To investigate the follow-up of the 17 patients during the period of 1995-2001 of the outpatient Clinic for Rheumatology at the University Hospital of Zurich with arthritis and the presence of parvovirus B19 DNA demonstrated by PCR in synovial biopsies. Seventeen patients of 163 with arthritis, which were routinely examined by needle arthroscopy during 1995-2001 with a positive parvovirus B19 DNA by PCR of synovial biopsy were reevaluated. Investigations included medical history, clinical examination and blood tests. Joint fluid was taken on patients with joint effusion. The observation period of the 17 patients (F:M = 11:6) was 2-8 years (Ø = 6.5 years). In 8 of 17 patients the arthritis could not be classified neither at entry nor during the follow up of the study. The arthritis could be diagnosed in six patients early in the onset of the
disease and included three cases of
lyme arthritis of the knee joint, two cases with arthritis following a gastrointestinal infection (one with Salmonella typhimurium–positive faecal test–and the other one with a culture negative agent), one patient probably had an infection-associated arthritis after a gastrointestinal infection with Entamöeba histolytica (Schirmer et al. in Rheumatol Int 18:37-38, 1998; Kasliwal in Am J Proctol Gastroenterol Colon Rectal Surg 32:12, 16, 28, 1981; Haslock and Wright in J R Coll Phys Lond 8:1554-162, 1974; Than-Saw et al. in Trop Geogr Med 44:355-358, 1992) with remission after antibiotic therapy. After a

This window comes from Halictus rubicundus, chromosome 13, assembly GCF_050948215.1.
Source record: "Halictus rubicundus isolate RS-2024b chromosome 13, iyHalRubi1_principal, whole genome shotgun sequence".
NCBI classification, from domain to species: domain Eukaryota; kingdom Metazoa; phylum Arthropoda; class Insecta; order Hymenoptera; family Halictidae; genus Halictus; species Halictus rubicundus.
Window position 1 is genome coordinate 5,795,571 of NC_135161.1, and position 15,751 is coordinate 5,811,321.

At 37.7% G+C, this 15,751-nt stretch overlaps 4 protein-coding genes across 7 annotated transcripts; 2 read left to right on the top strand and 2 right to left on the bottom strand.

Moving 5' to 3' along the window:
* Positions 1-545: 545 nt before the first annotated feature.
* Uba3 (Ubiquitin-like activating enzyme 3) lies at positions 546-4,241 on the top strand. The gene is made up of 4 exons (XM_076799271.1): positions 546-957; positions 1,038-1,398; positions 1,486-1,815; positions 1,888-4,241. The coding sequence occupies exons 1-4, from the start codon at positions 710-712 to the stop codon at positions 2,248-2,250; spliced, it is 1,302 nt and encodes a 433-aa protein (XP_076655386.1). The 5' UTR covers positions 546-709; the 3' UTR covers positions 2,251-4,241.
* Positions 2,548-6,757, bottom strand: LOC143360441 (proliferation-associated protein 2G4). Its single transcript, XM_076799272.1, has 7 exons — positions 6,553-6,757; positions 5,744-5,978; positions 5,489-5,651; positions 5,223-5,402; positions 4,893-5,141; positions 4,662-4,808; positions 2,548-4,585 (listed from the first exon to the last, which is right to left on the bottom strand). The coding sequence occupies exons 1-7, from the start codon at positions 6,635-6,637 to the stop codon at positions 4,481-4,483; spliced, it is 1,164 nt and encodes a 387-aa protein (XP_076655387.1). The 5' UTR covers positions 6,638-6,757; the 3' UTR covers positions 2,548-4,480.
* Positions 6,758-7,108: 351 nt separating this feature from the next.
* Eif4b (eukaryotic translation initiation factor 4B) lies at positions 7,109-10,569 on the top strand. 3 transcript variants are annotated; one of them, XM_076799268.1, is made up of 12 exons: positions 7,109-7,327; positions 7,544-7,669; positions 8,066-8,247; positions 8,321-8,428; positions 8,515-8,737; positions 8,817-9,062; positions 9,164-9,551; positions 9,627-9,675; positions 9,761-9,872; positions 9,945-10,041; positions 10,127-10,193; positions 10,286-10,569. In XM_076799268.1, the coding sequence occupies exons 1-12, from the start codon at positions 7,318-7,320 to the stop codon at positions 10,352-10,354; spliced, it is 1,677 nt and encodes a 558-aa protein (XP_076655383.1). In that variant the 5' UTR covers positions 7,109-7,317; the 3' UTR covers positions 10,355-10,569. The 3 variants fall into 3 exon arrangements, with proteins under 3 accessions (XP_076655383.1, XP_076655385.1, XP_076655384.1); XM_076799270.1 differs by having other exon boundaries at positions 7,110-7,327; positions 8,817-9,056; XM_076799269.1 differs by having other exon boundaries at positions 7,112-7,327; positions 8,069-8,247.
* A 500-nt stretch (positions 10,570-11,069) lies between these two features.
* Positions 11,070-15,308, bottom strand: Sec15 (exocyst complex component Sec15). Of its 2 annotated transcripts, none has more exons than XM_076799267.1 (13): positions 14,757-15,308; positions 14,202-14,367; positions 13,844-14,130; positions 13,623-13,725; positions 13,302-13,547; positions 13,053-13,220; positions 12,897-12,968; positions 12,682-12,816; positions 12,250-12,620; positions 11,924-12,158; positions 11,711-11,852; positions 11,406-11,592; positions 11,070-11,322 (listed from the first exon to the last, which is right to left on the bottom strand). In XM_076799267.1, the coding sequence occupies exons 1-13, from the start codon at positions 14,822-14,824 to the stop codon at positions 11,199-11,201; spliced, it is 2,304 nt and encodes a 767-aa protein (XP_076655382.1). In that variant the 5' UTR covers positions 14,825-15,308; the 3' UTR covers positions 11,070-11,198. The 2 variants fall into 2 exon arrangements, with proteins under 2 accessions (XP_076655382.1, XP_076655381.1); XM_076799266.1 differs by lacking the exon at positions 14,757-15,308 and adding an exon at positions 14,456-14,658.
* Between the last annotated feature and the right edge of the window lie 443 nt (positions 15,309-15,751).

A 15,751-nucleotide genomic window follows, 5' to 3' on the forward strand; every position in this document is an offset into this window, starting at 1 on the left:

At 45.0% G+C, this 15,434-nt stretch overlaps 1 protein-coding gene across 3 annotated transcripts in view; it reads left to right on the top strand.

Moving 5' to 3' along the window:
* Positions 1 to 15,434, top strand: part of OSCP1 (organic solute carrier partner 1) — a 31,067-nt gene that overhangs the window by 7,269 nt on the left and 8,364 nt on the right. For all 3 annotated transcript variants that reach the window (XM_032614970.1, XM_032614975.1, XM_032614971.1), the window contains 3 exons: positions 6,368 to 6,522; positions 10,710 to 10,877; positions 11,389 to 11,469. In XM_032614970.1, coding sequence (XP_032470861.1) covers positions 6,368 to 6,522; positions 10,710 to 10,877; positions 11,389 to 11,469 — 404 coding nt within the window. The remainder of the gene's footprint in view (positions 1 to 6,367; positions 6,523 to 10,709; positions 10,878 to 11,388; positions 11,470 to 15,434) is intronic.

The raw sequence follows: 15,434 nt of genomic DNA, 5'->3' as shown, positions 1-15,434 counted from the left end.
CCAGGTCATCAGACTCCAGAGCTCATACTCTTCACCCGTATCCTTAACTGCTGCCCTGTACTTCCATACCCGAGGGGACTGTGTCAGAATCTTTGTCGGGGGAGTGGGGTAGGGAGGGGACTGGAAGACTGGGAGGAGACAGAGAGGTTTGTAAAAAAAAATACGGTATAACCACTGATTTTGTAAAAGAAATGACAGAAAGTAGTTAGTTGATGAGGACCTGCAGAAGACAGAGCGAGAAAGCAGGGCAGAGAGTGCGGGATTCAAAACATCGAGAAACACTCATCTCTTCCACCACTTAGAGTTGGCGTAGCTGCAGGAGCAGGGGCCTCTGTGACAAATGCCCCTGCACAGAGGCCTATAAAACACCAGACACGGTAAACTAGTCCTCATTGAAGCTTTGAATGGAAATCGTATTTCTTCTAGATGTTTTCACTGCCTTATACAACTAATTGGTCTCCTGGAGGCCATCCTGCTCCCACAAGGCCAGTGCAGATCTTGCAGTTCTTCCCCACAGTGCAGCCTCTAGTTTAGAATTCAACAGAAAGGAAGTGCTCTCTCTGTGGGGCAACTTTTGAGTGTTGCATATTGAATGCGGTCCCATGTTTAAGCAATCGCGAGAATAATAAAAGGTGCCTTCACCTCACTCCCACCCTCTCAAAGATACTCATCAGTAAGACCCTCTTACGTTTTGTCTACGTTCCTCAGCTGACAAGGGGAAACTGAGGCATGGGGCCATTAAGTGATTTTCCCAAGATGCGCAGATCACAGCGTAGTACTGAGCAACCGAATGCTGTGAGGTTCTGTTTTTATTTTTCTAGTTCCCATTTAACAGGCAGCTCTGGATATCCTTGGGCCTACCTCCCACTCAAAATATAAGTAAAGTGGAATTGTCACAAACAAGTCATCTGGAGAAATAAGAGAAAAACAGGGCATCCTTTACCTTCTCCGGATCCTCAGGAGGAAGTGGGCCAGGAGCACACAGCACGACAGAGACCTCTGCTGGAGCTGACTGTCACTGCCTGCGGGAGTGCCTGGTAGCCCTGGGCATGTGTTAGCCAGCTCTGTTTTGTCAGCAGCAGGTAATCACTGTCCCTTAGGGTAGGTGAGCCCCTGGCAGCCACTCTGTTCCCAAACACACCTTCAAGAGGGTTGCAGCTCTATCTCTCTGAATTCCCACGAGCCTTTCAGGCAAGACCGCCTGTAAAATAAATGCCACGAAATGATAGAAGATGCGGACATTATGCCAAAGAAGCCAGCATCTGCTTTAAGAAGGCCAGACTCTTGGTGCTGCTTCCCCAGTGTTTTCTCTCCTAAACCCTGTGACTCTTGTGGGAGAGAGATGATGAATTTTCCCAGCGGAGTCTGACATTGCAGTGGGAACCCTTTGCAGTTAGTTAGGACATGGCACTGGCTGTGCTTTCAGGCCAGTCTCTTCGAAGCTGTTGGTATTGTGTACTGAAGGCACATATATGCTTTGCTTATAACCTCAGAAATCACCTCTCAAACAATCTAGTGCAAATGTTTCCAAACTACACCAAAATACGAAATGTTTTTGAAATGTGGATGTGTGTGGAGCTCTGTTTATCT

disease course of 9 months one patient could be classified as rheumatoid arthritis in the presence of anti-cyclic citrullinated antibodies but lack of rheumatoid factor. One patient with polyarthritis developed psoriasis of the skin 22 months later. From the nine patients with unclassified arthritis 4 (45%) got into complete remission with no symptoms or signs of joint inflammation after a
disease course of 9-45 months, whereas 5 (55%) still demonstrate active non erosive arthritis (
disease duration between 3 and 10 years). The presence of parvovirus B19 DNA in synovial tissue of patients with joint inflammation does not allow the diagnosis of parvovirus induced arthritis. If the arthritis remains unclassified and without erosions over time a virus associated aetiology may be assumed. However, no definitive diagnosis is possible even in the presence of parvovirus B19 DNA in synovial tissue.